The Decision-Making Process Fueling Partnership Formation and Sustainment Between Open Table and the Faith Community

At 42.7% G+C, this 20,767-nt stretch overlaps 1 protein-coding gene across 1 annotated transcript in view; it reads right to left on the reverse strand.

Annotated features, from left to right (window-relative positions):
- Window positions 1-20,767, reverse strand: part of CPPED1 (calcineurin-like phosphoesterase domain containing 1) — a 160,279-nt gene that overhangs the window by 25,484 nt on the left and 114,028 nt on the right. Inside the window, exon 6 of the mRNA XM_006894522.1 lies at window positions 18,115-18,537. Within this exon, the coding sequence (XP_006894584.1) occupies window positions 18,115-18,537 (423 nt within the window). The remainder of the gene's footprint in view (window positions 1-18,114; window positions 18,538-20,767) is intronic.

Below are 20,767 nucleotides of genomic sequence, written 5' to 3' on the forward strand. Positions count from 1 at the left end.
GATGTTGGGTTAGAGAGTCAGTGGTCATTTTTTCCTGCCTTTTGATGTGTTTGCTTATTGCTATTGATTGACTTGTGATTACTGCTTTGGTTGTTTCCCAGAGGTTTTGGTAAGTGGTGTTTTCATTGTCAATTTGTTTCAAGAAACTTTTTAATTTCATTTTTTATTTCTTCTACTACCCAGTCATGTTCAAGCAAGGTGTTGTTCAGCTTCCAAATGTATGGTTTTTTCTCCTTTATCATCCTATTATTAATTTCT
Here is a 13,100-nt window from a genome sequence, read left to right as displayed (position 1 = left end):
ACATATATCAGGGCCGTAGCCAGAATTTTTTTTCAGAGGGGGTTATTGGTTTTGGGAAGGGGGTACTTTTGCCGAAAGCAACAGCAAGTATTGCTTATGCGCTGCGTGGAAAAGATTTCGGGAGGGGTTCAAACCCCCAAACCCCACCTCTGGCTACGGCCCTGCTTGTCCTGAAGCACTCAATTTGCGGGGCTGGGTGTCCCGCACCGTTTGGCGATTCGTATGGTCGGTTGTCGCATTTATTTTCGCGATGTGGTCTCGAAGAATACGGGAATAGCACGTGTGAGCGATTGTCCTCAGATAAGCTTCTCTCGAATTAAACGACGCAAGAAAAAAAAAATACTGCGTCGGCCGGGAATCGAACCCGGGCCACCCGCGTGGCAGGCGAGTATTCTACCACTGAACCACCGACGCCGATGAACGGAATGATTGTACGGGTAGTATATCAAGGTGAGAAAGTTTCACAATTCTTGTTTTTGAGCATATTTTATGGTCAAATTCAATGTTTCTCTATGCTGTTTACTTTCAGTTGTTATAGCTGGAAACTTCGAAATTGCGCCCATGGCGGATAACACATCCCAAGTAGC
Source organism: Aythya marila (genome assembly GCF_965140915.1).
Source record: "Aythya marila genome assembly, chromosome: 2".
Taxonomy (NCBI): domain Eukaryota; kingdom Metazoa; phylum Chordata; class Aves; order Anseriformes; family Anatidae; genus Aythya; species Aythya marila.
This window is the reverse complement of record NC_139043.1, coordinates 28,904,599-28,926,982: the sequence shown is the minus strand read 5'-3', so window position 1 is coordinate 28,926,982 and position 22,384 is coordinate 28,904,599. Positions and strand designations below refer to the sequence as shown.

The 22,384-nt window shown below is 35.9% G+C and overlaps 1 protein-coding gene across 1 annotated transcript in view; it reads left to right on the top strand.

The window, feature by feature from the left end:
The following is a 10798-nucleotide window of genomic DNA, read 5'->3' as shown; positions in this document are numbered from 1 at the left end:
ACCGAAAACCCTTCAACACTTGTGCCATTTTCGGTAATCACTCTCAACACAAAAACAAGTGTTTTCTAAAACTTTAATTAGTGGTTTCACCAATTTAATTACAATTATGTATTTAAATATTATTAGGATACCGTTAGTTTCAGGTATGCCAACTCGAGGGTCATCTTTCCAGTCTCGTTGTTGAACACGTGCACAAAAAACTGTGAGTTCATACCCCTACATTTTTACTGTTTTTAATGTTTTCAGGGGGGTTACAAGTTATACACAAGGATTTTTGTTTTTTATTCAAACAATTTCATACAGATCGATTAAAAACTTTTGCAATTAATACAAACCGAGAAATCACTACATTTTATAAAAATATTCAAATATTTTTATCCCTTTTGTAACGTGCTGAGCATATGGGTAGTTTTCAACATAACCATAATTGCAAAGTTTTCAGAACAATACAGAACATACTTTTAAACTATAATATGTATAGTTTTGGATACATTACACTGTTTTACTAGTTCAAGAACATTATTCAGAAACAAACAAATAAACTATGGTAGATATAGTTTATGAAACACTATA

The purpose of this study, conducted via the Community Action Research Experiences (CARE) Program in association with Arizona State University's T. Denny Sanford School of Social and Family Dynamics, was to expand the influence of Open Table, a faith-based, non-profit organization dedicated to equipping the impoverished with the necessary tools to restore them back to self-sufficiency through the power of relationship. The study sought to aid the organization's expansion through an analysis of the decision-making process leaders from faith congregations undergo to establish or continue partnerships with Open Table. A series of interviews were conducted with leaders from congregations currently partnered with Open Table to determine the nature of the decision-making process for adopting Open Table into their congregations, the expectations of the Open Table model for reaching the impoverished, and to what degree those expectations were met. Nine interviews were conducted from which the following results were derived. The key results revealed that congregation leaders other than the lead pastor often conducted the majority of the decision-making in regard to adopting and implementing Open Table within the various congregations. The decision to adopt Open Table often was based on whether or not any particular congregation's mission and values aligned with that of the organizations. Some expectations leaders had of Open Table were for their congregation members to receive a richer education of poverty and to help an individual exit poverty. For the most part, the results revealed that these expectations were frequently met.